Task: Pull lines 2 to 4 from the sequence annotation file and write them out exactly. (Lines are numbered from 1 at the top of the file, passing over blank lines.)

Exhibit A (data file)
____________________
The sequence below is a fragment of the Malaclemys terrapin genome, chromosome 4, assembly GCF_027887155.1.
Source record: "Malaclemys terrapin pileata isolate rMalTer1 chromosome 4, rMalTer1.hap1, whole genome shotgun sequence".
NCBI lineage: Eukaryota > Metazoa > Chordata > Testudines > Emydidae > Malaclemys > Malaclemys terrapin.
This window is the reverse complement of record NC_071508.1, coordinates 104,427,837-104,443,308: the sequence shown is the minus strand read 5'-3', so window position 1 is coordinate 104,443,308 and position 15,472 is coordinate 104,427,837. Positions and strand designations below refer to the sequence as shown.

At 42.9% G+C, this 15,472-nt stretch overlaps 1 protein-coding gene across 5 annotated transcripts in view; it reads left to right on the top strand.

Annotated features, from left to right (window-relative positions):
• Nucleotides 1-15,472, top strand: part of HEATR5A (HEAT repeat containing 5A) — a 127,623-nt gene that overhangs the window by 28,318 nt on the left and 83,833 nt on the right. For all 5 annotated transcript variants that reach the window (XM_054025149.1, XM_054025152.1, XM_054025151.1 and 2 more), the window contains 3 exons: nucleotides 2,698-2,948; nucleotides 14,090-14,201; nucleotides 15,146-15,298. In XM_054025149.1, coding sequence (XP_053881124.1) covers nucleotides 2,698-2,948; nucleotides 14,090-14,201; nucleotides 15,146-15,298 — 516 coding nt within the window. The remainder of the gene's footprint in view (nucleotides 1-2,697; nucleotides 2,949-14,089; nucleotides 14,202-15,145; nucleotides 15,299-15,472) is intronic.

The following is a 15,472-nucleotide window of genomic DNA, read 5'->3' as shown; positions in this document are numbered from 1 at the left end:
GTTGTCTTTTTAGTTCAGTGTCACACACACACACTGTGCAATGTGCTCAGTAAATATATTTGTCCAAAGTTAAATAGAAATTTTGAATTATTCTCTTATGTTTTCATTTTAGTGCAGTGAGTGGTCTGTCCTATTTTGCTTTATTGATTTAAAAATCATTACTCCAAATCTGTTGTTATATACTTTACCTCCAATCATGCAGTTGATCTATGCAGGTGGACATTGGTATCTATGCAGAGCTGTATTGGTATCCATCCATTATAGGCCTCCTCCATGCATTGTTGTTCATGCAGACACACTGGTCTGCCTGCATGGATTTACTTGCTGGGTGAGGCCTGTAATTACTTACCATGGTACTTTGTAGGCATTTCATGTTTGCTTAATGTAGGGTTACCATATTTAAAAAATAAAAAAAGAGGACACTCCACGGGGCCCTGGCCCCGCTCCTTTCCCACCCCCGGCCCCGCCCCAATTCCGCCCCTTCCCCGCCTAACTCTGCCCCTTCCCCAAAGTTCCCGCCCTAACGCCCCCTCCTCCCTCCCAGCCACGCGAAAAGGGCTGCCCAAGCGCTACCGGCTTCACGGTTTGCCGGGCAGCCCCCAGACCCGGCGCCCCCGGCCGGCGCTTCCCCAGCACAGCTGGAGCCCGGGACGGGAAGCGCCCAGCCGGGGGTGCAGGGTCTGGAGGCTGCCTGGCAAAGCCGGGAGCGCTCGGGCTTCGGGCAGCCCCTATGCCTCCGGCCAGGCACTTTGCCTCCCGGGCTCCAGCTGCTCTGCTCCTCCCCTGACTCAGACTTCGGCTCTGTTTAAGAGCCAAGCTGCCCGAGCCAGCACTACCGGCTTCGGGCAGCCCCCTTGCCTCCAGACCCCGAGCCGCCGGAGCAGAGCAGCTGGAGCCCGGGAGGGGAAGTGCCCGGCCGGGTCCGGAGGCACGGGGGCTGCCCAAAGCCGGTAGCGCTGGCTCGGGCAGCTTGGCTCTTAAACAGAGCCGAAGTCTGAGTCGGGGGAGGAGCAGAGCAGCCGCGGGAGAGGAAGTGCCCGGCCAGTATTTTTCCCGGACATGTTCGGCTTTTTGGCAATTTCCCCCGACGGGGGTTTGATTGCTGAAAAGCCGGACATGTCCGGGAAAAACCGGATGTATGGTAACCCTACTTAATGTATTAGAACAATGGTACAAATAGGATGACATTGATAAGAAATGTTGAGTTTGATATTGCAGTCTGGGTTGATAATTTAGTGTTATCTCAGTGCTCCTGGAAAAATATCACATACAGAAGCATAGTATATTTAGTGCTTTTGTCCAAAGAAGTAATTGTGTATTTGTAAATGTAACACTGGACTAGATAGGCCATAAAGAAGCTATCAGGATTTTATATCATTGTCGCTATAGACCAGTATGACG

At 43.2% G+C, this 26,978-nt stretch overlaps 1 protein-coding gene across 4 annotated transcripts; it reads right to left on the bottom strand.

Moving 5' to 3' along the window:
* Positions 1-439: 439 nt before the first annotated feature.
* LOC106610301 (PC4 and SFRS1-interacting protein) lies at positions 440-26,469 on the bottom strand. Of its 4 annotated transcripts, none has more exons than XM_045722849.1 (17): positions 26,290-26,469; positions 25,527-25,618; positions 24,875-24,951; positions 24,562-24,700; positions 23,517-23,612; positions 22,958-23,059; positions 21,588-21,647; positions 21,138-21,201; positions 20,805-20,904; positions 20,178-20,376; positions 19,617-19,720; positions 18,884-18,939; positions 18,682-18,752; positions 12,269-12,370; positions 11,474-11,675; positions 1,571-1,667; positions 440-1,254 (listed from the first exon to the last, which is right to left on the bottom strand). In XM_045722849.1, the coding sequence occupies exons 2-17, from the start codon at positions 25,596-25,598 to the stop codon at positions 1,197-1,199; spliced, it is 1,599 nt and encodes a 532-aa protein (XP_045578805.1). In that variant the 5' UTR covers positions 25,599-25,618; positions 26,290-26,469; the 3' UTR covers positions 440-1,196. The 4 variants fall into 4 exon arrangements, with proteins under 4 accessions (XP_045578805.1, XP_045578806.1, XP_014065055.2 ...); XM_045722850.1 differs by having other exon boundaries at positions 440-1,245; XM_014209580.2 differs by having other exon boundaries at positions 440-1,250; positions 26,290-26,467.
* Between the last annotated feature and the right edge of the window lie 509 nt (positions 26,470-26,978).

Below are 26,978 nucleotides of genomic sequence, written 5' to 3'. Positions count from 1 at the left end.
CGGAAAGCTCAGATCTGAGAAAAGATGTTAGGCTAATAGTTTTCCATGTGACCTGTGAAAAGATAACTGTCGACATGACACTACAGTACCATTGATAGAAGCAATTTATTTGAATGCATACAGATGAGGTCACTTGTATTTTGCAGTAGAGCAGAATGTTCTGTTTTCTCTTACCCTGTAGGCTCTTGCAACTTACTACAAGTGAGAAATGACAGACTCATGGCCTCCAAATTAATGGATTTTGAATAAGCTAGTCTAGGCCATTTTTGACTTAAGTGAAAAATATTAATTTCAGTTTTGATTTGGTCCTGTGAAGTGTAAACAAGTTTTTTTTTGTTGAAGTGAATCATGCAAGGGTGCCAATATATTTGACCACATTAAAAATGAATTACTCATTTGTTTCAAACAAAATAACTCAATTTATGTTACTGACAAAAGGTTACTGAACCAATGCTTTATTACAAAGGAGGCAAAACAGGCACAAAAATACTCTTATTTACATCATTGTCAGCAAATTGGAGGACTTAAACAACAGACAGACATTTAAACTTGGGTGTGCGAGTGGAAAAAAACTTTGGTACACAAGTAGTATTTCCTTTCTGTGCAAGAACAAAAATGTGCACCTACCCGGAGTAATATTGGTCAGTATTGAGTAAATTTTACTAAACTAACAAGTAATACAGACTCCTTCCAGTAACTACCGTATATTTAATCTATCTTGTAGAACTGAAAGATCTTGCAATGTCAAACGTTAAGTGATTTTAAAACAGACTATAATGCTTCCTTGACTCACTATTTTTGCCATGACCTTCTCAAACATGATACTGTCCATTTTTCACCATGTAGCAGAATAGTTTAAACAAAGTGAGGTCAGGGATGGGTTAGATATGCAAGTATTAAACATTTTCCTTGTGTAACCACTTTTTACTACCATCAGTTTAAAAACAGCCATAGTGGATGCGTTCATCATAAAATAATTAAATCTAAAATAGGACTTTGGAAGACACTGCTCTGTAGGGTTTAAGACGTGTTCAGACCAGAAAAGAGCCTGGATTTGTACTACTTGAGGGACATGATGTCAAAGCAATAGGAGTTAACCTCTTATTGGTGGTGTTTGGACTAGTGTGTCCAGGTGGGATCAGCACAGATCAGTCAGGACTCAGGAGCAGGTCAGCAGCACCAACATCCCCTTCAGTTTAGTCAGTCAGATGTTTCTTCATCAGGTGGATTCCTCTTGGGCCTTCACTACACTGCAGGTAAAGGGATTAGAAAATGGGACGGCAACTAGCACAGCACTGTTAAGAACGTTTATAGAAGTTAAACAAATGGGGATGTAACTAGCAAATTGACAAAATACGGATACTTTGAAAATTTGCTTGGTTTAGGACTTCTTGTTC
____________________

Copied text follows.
Source record: "Malaclemys terrapin pileata isolate rMalTer1 chromosome 4, rMalTer1.hap1, whole genome shotgun sequence".
NCBI lineage: Eukaryota > Metazoa > Chordata > Testudines > Emydidae > Malaclemys > Malaclemys terrapin.
This window is the reverse complement of record NC_071508.1, coordinates 104,427,837-104,443,308: the sequence shown is the minus strand read 5'-3', so window position 1 is coordinate 104,443,308 and position 15,472 is coordinate 104,427,837. Positions and strand designations below refer to the sequence as shown.